More Linkage For Infotainment
Variety has intriguing film/stage news: Vincent Kartheiser of Mad Men fame will be playing the legendary filmmaker Billy Wilder on stage in a play about the making of Double Indemnity. Good luck finding someone who can pull off Barbara Stanwyck!
The Film Stage a new trailer for Stephen Daldry's Trash. You guys no matter what I do, I cannot remember to watch this. I didn't see the first one either. I still know nothing about this movie
Deadline the first Oscar FYC screener to go out is actually Snowpiercer. That's a fun surprise. They're pushing Tilda Swinton for Best Supporting Actress. I can't find a large enough photo of the screener online to tell who else they're pushing though. 

/Film The Maze Runner is being shown in "Panoramic Projection" which is a new thing that's apparently descended from CinemaScope.  
In Contention Kate Winslet and a bunch of acclaimed actors are starring in John Hillcoat's (Lawless) next feature in 2015 called Triple Nine
Out profiles Belgian superstar Matthias Schoenaerts
Empire Charlie Hunnam to play King Arthur for Guy Ritchie
The Wire explains the messy chain of events of that Bryan Singer sexual abuse lawsuit, which has now been dismissed 
Variety The Art Directors Guild has expanded their annual awards categories. Lots of interesting things will be honored now like storyboard artists and such 
Gizmodo wonders how NYC would respond to an actual Stay Puft Marshmallow Man attack. 
/Film Actor Bill Hader shares a list of his 200 favorites  (I was super happy to see Trouble in Paradise, Nashville, and L'Atalante... let's just say he has really good taste)
Vulture talks to Jessica Chastain about yet another season of multiple movies and her love of movies, even the bad silly ones.

But tonight I'm going to the movies and I really go to the movies any chance I can... I love 'em all."

Small Screen
Decider looks back at a very special episode of "The Facts of Life". Weren't they all? 
Variety on why the Emmy rules are so hard to fix
Variety talks to Allison Janney about her career and double Emmy night
TV Line great news: Enver Gjokaj, so brilliant on Dollhouse and not as well employed as he should be is joining the Marvel Universe via that Agent Peggy Carter show 
Pajiba David Fincher's Gap commercials  

DISCUSSION TOPIC
Do you ever find yourself reading a blog post or essay or watching a conversation and one casual remark will totally throws you out of the piece until it's all you can think of? That's what happened to me with that Hilary Swank comment the other day. It happened twice more last night. I was watching an interview with the star of Obvious Child, Jenny Slate, where she was all "I miss romantic comedies where women are complex". Me too! But then her example of non-complex is shade thrown Kristen Wiig & Bridesmaids way? HUH? That's one of the only great romantic comedies of the past decade with complex female characterizations. Then I'm over at Film School Rejects reading a take on the Honorary Oscars and they're complaining about no "career tribute" style Oscar nomination for Maureen O'Hara in that John Candy movie Only the Lonely (1991). And then Christopher Campbell writes:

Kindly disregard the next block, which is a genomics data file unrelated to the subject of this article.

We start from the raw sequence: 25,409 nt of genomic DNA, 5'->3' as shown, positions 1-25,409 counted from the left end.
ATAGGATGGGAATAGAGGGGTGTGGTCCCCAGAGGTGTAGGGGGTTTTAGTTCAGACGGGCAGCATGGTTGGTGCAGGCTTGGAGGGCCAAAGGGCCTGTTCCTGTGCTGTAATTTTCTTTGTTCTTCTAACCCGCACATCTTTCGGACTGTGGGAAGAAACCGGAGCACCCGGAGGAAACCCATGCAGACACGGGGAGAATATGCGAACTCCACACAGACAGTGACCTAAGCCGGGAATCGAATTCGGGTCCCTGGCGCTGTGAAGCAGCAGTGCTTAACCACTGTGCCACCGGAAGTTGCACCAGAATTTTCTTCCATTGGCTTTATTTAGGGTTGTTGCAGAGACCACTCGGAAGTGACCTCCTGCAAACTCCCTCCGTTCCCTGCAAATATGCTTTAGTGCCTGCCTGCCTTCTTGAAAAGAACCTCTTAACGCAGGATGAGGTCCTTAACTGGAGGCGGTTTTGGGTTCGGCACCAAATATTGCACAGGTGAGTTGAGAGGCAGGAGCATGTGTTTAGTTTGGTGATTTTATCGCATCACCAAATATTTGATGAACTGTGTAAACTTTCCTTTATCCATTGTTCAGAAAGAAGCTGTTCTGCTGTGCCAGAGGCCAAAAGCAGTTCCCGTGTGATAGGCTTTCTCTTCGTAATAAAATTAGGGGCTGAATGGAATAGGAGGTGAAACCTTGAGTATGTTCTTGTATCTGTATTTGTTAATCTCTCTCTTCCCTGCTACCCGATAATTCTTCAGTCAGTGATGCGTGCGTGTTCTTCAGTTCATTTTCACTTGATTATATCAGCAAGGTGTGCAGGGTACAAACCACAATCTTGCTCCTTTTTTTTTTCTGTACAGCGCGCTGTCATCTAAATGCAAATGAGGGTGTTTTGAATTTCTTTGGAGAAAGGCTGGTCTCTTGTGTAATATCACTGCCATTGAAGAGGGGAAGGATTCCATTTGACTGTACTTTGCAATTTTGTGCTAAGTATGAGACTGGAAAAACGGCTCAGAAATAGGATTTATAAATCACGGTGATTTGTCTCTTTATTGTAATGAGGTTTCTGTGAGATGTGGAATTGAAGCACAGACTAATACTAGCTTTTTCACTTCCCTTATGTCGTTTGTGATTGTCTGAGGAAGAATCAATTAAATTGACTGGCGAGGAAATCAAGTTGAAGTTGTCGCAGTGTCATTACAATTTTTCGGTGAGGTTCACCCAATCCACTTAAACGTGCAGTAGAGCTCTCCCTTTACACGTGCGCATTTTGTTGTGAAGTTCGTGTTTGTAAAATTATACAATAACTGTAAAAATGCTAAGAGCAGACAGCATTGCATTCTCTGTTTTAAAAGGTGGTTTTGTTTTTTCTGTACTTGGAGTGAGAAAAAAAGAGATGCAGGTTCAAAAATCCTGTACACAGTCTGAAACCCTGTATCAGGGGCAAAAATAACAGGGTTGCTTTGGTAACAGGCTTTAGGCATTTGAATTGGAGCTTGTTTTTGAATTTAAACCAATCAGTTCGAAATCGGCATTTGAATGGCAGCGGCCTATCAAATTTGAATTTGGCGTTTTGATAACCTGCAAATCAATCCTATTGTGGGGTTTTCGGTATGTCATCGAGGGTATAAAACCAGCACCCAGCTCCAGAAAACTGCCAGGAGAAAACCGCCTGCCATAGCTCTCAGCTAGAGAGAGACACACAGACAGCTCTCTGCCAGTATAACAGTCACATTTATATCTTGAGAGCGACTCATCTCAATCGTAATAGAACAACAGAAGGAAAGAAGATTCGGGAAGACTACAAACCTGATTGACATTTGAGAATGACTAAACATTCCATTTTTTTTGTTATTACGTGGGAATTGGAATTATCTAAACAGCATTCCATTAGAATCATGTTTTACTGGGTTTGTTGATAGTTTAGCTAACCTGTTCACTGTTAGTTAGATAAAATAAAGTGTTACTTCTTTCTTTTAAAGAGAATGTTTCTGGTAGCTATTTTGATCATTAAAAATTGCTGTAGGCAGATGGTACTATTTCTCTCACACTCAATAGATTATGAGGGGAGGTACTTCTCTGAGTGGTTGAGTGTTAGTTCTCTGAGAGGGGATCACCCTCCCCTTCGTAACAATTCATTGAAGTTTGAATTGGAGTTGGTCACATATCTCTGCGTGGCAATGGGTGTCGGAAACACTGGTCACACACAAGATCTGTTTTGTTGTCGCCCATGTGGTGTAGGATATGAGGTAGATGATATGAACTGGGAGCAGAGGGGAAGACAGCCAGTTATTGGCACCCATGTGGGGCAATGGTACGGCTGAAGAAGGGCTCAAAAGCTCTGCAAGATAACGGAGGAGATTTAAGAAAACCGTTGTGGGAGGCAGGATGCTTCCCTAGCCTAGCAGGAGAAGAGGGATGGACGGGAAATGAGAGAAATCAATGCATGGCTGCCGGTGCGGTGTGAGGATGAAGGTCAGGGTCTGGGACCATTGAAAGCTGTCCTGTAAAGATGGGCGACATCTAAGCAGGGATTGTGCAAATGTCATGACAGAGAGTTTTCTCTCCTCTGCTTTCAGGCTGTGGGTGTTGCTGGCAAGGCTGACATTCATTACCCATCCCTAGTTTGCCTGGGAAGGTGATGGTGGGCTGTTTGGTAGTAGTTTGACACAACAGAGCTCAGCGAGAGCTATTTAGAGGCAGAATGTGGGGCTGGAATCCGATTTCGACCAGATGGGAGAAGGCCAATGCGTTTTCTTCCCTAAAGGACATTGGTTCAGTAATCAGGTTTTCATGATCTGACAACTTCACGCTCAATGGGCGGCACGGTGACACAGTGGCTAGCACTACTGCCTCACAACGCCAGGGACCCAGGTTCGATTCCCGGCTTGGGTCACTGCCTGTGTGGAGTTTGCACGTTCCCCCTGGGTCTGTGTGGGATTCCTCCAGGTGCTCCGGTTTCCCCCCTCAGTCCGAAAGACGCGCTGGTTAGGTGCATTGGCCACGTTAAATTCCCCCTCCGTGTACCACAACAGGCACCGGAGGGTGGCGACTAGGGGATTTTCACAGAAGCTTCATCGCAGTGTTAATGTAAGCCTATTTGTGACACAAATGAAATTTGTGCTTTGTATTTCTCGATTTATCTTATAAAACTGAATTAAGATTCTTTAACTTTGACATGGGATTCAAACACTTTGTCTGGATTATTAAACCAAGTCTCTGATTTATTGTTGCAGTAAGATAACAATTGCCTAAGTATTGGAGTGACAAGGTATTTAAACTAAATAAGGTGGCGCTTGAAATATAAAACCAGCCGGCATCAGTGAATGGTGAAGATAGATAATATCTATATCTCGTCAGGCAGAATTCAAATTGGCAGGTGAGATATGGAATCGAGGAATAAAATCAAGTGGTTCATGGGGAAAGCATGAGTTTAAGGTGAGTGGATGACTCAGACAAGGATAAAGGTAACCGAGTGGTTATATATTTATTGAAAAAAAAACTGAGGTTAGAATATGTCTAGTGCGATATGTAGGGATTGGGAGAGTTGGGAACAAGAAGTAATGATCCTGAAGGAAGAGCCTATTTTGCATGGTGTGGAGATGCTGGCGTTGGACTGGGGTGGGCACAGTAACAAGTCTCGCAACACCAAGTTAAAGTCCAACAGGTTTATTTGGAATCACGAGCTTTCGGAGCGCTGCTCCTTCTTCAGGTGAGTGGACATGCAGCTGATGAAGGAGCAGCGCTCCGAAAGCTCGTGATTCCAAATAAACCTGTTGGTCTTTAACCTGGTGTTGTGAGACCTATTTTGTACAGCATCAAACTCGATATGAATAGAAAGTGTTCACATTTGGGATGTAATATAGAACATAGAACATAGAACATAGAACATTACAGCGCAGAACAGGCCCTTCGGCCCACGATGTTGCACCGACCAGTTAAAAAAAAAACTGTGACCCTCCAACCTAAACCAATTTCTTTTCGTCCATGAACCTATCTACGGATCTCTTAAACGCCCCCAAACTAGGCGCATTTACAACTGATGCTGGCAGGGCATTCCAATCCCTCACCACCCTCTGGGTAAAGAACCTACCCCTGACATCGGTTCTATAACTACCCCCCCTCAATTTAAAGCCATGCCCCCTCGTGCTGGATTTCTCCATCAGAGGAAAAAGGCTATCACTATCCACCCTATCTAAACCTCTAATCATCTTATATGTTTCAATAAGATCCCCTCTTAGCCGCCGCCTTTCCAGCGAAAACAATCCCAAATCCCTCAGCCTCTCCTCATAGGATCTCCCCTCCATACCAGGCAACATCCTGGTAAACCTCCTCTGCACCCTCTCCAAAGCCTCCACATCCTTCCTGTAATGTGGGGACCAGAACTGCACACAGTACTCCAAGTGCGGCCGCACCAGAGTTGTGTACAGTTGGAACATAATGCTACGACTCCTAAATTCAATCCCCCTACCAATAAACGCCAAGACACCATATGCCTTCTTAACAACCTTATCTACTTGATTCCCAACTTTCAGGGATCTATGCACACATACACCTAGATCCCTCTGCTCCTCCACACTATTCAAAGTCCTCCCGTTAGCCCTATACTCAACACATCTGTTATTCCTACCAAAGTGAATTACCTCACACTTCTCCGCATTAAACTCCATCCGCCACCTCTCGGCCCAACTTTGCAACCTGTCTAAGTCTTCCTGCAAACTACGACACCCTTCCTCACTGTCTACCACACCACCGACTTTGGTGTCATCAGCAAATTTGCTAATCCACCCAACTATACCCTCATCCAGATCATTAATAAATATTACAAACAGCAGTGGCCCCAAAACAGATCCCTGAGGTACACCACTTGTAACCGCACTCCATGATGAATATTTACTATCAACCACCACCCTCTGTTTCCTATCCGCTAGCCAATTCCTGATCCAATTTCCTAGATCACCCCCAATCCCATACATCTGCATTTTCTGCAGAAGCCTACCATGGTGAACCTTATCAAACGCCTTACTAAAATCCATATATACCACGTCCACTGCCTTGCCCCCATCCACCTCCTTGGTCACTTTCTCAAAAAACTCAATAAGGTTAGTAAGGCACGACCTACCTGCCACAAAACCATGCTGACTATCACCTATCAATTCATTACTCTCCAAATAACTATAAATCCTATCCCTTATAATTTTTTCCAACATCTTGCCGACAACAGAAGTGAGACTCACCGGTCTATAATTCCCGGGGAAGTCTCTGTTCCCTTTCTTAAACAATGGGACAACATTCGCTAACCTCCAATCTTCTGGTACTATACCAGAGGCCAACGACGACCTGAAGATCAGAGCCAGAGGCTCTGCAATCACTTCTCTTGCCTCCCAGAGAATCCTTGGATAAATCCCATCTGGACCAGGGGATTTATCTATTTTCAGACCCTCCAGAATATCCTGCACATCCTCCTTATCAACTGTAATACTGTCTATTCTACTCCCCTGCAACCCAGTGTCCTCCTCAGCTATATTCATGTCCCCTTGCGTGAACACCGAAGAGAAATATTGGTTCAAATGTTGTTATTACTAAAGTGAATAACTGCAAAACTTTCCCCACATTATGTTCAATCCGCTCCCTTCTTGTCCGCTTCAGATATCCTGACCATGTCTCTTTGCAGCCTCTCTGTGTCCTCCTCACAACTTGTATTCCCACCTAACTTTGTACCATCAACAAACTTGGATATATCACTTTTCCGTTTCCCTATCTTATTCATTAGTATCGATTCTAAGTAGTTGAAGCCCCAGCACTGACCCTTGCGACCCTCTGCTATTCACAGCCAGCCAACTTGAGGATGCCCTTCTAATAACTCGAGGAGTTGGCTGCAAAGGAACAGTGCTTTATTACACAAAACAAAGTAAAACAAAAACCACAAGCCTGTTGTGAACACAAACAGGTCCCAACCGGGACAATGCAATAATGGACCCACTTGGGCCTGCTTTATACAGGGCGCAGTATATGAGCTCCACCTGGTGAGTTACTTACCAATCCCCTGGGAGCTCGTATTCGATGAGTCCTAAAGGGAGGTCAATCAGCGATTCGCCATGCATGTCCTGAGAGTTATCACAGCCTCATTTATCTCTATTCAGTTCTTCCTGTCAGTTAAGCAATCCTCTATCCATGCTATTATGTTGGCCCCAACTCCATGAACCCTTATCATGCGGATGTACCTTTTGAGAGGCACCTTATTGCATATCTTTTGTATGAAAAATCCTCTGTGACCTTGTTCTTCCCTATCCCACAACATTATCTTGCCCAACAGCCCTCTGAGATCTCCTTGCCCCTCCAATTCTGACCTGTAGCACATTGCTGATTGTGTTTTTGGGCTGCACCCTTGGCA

Did they really need to honor Juliette Lewis instead?

What-the-what-now? Juliette was the best one in her category that year! Plus, sucking Robert DeNiro's thumb is really going above and beyond for art on account of gross.

Has this happened to you recently where you just can't with one sentence? 

 

Friday
Aug292014

Review: The Zero Theorem

Michael Cusumano here with the latest dispatch from the bizarre world of Terry Gilliam.

Terry Gilliam is an artist one can’t help but root for. The image of Gilliam that comes most readily to mind is one from the great behind-the-scenes disaster documentary Lost in La Mancha. It’s early, before his production has imploded, and the director reviews one of the few shots he managed to get on film for his doomed Don Quixote project. The image of the three men cast as giants lumbering toward the camera delights Gilliam to no end. His childlike glee at the sight of their rolls of fat jiggling in grotesque slow-mo is an image of an artist in touch with the pure, silly thrill of filmmaking. A man who lives for the experience of seeing his cracked visions transferred to the big screen. 

On the other hand, the subtler, less flattering image of Gilliam I took from that documentary is that of a filmmaker capable of being swept up in the joy of the process to the point of being blithely indifferent to the needs of the audience. I remember leaving La Mancha with the guilty suspicion that maybe it was for the best that The Man Who Killed Don Quixote crashed and burned on take off. Better to live with the unrealized ideal than to see one’s dream project fail to live up to expectations. What little footage we see in the film suggests it would have been of a piece with his 21st Century output, which is to say fanciful bordering on incoherent, fascinating to look at but too messy to inspire emotionally investment.

More...

Click to read more ...